A new study reports a potential link between daily consumption of diet soft drinks and an increased risk of vascular events.
Individuals who drink diet sodas and diet soft drinks on a daily basis may be at increased risk of suffering vascular events such as stroke, heart attack, and vascular death. This is according to a new study from the University of Miami Miller School of Medicine and at Columbia University Medical Center.
They found that regular soft drink consumption and a more moderate intake of diet soft drinks do not appear to be linked to a higher risk of vascular events. The research appears online in the Journal of General Internal Medicine published by Springer.
Although artificially sweetened soft drinks are advertised as healthier alternatives to sugar-sweetened beverages, due to their lack of calories, the long-term health consequences of drinking diet soft drinks remain unclear.
The researchers examined the relationship between both diet and regular soft drink consumption and risk of stroke, myocardial infarction (heart attack), and vascular death.
Data were analyzed from 2,564 participants in the NIH-funded Northern Manhattan Study, which was designed to determine stroke incidence, risk factors and prognosis in a multi-ethnic urban population. The researchers looked at how often individuals drank soft drinks (Both diet and regular) and the number of vascular events that occurred over a ten-year period.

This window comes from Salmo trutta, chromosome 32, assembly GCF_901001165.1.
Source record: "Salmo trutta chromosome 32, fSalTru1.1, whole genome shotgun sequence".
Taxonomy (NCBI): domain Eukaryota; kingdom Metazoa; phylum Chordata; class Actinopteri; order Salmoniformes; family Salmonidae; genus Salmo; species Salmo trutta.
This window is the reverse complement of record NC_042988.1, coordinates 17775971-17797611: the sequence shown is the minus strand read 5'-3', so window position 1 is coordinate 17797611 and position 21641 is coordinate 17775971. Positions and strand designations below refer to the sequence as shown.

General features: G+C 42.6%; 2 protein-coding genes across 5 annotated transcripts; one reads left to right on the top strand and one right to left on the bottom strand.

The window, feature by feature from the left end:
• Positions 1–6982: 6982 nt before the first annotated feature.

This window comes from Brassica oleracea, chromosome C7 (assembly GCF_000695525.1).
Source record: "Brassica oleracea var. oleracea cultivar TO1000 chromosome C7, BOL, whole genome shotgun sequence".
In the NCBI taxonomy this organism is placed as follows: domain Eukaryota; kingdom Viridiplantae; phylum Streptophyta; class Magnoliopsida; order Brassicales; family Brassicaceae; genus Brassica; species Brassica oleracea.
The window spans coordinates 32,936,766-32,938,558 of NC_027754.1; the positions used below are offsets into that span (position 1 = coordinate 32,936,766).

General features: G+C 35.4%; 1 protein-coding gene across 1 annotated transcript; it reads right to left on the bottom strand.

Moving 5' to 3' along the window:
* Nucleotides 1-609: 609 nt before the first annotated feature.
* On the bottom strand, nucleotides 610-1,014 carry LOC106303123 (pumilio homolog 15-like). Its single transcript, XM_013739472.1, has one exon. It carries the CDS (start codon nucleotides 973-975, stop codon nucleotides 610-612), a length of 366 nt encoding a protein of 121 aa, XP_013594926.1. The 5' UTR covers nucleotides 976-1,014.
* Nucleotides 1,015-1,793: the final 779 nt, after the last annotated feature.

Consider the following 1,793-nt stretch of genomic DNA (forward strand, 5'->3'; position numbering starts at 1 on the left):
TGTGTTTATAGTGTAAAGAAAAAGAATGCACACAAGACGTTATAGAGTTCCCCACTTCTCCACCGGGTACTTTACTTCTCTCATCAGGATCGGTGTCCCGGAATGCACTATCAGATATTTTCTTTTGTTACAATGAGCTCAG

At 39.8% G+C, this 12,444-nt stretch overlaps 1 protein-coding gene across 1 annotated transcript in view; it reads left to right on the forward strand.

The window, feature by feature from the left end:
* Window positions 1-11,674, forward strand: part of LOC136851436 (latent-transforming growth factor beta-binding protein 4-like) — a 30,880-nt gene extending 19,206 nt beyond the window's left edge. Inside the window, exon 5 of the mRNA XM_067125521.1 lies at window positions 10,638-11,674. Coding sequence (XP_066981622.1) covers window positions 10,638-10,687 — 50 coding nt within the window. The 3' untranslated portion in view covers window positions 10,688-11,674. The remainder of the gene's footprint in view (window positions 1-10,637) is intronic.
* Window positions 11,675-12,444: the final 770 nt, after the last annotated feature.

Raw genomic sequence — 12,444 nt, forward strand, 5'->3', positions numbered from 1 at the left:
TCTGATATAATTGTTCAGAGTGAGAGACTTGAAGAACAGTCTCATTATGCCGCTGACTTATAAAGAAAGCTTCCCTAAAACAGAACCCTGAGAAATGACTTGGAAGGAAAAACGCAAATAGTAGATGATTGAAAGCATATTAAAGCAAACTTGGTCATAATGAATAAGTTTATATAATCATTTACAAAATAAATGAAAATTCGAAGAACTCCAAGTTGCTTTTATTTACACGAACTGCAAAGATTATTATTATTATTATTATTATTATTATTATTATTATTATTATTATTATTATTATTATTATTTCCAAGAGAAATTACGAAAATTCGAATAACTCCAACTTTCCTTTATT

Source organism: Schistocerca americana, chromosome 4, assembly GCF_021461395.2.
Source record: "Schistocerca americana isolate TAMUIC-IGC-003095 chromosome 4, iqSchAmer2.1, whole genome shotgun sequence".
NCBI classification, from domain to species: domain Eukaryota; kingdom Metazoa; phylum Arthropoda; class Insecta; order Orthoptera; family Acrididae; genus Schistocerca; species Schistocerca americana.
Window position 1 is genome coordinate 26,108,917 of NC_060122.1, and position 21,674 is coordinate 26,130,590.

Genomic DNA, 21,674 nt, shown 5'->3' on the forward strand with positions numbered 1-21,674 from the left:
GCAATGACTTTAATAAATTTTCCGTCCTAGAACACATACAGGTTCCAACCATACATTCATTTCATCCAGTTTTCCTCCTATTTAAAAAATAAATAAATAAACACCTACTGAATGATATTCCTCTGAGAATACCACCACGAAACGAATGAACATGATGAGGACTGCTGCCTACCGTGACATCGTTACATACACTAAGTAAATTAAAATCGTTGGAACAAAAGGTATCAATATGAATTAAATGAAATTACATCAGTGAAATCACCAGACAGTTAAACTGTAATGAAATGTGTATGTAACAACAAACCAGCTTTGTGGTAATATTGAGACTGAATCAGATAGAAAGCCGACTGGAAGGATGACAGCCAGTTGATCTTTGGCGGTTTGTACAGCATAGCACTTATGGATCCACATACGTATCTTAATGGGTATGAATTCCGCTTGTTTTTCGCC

They found that those who drank diet soft drinks daily were 43 percent more likely to have suffered a vascular event than those who drank none, after taking into account pre-existing vascular conditions such as metabolic syndrome, diabetes and high blood pressure. Light diet soft drink users, (those who drank between one per month and six per week, and those who chose regular soft drinks were not more likely to suffer vascular events.
The researchers concluded: “Our results suggest a potential association between daily diet soft drink consumption and vascular outcomes. However, the mechanisms by which soft drinks may affect vascular events are unclear. There is a need for further research before any conclusions can be drawn regarding the potential health consequences of diet soft drink consumption.”
Story Source: Springer Science+Business Media,
Journal Reference: Diet Soft Drink Consumption is Associated with an Increased Risk of Vascular Events in the Northern Manhattan Study. Journal of General Internal Medicine, 2012;
Springer Science+Business Media (2012, January). “Are diet soft drinks bad for you?”
This article is for informational and educational purposes only; It is not intended to provide medical advice, diagnosis or treatment. Consult your doctor or healthcare professional.